18. Interesting details concerning this are contained in: Helmer Key Der Bankrott der Rekonstruktionspolitik und die Kolonialpolitik, Berlin, 1924, page 47.

19. H. Key, Der Bankrott der Rekonstruktionspolitik und die Kolonialpolitik, p.7.

20. In the periodical issued by the Russian Socialist Academy, Vol. IV, 1923, Comrade Bronski launches an extended criticism of my interpretation of the crisis. He takes especial exception to a certain article published in 1916 under conditions of severe censorship, in which I demonstrate that the theory of the social patriots, according to which the proletariat has an interest in the exportation of industrial product, and therefore an imperialism and war itself, is unsound. I therein cite Germany to prove that even the complete suppression of exports would be more favourable to the proletariat than militarism and war, since the importance of exports as compared with the entire production is much less than the social patriots claim. Comrade Bronski seems to have misunderstood the semi-illegal character of this work of mine. I there speak of the relative unimportance of industrial export in general, in other words, on the assumption, concealed or covered up there, of a non-capitalistic order of society. In general it is quite true—that a large modern country, such as Germany, France, Russia, or the United States might support its population without exports (hence also without imports). The standard of life would be lowered, poorer clothes would be worn, people would renounce certain pleasures, and possibly even suffer some hunger; but no catastrophe would result. At least none that would equal the world war as far as the proletariat is concerned. Even the English people could by intensive cultivation of the soil and by fishing sustain themselves at about the standard of the Irish fifty years ago, provided they got along without meat. The standard of life of the whole world would be lowered through the renunciation of the advantages of an international exchange of commodities, but in our opinion in a much less degree than most people believe.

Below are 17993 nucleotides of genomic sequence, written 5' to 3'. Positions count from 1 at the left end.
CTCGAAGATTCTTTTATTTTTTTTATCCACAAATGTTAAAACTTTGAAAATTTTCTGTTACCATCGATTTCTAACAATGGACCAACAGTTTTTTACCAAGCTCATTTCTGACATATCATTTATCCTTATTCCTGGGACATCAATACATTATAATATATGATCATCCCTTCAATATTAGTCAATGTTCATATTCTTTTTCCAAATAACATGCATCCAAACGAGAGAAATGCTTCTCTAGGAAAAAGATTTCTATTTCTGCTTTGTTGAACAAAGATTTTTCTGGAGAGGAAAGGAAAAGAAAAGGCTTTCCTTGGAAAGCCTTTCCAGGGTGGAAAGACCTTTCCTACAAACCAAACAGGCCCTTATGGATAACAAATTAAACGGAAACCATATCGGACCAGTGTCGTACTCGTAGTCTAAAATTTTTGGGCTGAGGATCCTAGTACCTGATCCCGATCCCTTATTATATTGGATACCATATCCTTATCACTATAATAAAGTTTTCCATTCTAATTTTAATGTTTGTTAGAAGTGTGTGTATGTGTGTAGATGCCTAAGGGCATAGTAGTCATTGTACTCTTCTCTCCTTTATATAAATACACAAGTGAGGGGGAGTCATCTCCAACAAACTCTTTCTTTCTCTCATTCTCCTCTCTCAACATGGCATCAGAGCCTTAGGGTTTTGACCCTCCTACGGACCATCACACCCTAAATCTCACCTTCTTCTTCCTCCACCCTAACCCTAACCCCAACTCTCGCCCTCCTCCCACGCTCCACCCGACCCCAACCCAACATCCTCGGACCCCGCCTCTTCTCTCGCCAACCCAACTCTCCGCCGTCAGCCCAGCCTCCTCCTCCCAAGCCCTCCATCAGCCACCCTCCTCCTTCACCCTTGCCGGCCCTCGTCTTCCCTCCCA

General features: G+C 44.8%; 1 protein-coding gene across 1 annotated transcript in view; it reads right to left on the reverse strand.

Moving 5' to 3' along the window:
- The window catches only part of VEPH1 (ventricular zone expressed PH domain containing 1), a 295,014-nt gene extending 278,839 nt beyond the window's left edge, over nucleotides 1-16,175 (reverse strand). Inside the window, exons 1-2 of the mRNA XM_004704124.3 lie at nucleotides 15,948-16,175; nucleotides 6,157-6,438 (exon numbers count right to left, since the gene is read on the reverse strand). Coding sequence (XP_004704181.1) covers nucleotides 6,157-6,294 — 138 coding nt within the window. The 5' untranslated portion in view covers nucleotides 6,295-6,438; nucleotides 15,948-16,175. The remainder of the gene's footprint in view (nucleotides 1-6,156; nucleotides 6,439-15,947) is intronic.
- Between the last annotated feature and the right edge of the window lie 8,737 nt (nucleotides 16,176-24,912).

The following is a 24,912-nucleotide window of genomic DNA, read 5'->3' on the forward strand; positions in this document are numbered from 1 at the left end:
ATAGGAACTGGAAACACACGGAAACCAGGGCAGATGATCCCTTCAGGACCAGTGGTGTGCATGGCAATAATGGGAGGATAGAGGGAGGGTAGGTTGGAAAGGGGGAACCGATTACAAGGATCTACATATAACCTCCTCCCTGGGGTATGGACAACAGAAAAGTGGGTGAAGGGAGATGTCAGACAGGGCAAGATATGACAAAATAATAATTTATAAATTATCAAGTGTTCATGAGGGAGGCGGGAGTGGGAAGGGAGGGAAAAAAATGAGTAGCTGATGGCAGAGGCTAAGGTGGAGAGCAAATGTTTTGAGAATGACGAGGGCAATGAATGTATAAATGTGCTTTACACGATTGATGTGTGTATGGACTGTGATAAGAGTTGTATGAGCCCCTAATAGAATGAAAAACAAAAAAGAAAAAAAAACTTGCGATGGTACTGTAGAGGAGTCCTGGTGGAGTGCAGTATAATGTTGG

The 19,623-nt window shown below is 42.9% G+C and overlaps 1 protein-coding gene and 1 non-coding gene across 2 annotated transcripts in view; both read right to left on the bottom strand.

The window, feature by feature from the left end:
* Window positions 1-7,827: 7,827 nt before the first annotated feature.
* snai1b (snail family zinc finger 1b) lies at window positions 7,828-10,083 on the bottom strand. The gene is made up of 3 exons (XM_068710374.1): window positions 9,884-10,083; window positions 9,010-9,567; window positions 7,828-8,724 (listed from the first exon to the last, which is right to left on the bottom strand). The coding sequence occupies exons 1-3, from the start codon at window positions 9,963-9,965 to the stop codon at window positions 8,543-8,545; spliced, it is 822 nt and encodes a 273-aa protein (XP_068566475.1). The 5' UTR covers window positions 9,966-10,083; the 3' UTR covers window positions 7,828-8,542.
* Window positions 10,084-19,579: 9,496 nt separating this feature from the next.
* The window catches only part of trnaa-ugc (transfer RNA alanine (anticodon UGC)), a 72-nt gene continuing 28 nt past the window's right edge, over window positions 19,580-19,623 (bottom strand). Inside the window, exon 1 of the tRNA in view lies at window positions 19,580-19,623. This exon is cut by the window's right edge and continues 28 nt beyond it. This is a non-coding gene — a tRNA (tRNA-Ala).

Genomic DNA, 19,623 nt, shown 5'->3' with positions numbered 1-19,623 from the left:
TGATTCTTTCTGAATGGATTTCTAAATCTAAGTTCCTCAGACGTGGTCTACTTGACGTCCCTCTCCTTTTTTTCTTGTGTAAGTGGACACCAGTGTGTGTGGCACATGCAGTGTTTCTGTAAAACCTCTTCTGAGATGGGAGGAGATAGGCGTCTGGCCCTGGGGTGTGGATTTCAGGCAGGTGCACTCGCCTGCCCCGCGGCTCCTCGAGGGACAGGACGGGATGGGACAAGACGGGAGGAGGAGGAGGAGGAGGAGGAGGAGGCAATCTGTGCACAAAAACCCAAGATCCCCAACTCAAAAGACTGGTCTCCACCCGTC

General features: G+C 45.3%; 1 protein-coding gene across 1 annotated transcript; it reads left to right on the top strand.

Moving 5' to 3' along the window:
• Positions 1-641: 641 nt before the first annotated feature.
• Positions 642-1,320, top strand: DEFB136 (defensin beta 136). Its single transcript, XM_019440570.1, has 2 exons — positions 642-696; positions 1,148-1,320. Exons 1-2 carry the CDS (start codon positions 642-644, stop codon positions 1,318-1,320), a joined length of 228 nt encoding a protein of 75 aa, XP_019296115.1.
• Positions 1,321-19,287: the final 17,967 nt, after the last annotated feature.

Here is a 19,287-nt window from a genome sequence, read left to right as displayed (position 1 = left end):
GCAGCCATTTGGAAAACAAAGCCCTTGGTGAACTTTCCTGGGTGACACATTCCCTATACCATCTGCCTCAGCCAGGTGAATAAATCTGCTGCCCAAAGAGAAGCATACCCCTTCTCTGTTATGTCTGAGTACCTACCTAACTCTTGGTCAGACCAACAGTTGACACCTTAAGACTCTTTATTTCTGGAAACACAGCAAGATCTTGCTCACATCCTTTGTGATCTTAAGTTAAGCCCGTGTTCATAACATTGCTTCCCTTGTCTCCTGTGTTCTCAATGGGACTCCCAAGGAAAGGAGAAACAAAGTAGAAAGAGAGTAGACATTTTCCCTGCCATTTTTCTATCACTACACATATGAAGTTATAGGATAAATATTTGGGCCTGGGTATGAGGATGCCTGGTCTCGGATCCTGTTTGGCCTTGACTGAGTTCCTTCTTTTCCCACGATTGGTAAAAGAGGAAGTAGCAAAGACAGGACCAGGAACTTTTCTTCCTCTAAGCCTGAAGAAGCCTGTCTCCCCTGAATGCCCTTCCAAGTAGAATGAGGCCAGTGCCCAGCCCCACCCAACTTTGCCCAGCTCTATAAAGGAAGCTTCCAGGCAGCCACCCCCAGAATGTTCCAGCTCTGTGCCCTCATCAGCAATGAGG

21. The various German index figures are quite contradictory on this point. The index for wholesale trade of the federal statistical office of Germany, for instance, was fixed at the end of November at 98.9 for grain and potatoes, and 155.8 for industrial products, hence a very strong “scissors.” During the same period of time the index figure for wholesale trade given by the Industrie und Handelszeitung was fixed at 79 for grain, flour, &c., at the same time that the general index figure was 145, hence a divergence of almost 100 per cent. On the other hand the wholesale index figure for the Frankfurter Zeitung during the same period showed the very opposite tendency: food and articles of consumption, 1,584, total index for ninety-eight classes of goods, 1,565.

22. Without summer wheat.

23. Free Land in the economic sense, i.e. at prices that from an economic standpoint cannot be regarded as in lieu of rent; for example the low tax in Canada.